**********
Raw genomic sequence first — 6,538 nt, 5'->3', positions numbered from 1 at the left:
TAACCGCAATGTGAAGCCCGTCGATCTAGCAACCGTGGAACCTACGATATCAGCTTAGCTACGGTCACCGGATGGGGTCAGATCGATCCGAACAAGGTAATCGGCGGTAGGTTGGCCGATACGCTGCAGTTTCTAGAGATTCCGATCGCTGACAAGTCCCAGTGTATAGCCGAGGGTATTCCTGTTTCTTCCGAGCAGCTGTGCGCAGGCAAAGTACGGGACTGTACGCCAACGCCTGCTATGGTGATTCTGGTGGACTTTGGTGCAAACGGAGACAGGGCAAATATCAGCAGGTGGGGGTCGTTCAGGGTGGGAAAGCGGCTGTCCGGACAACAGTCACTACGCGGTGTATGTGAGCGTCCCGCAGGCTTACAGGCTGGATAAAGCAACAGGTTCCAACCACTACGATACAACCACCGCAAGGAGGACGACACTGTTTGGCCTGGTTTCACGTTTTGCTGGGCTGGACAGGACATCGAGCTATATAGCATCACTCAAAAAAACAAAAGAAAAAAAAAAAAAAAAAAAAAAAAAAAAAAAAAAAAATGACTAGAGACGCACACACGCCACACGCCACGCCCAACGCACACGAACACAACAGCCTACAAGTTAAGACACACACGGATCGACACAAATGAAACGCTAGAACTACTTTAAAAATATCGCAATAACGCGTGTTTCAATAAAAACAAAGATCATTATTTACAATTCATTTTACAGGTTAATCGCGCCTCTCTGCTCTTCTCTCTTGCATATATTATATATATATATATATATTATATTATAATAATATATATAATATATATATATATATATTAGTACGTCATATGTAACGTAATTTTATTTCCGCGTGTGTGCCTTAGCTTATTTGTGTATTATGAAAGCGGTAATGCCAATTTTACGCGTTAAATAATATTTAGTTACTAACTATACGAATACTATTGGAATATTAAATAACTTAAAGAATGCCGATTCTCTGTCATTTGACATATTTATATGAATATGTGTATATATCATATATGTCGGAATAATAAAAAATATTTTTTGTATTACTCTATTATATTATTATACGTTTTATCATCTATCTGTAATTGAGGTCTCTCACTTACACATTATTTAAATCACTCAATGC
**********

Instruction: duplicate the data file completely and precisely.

Raw genomic sequence first — 6,538 nt, 5'->3', positions numbered from 1 at the left:
TAACCGCAATGTGAAGCCCGTCGATCTAGCAACCGTGGAACCTACGATATCAGCTTAGCTACGGTCACCGGATGGGGTCAGATCGATCCGAACAAGGTAATCGGCGGTAGGTTGGCCGATACGCTGCAGTTTCTAGAGATTCCGATCGCTGACAAGTCCCAGTGTATAGCCGAGGGTATTCCTGTTTCTTCCGAGCAGCTGTGCGCAGGCAAAGTACGGGACTGTACGCCAACGCCTGCTATGGTGATTCTGGTGGACTTTGGTGCAAACGGAGACAGGGCAAATATCAGCAGGTGGGGGTCGTTCAGGGTGGGAAAGCGGCTGTCCGGACAACAGTCACTACGCGGTGTATGTGAGCGTCCCGCAGGCTTACAGGCTGGATAAAGCAACAGGTTCCAACCACTACGATACAACCACCGCAAGGAGGACGACACTGTTTGGCCTGGTTTCACGTTTTGCTGGGCTGGACAGGACATCGAGCTATATAGCATCACTCAAAAAAACAAAAGAAAAAAAAAAAAAAAAAAAAAAAAAAAAAAAAAAAAATGACTAGAGACGCACACACGCCACACGCCACGCCCAACGCACACGAACACAACAGCCTACAAGTTAAGACACACACGGATCGACACAAATGAAACGCTAGAACTACTTTAAAAATATCGCAATAACGCGTGTTTCAATAAAAACAAAGATCATTATTTACAATTCATTTTACAGGTTAATCGCGCCTCTCTGCTCTTCTCTCTTGCATATATTATATATATATATATATATTATATTATAATAATATATATAATATATATATATATATATTAGTACGTCATATGTAACGTAATTTTATTTCCGCGTGTGTGCCTTAGCTTATTTGTGTATTATGAAAGCGGTAATGCCAATTTTACGCGTTAAATAATATTTAGTTACTAACTATACGAATACTATTGGAATATTAAATAACTTAAAGAATGCCGATTCTCTGTCATTTGACATATTTATATGAATATGTGTATATATCATATATGTCGGAATAATAAAAAATATTTTTTGTATTACTCTATTATATTATTATACGTTTTATCATCTATCTGTAATTGAGGTCTCTCACTTACACATTATTTAAATCACTCAATGC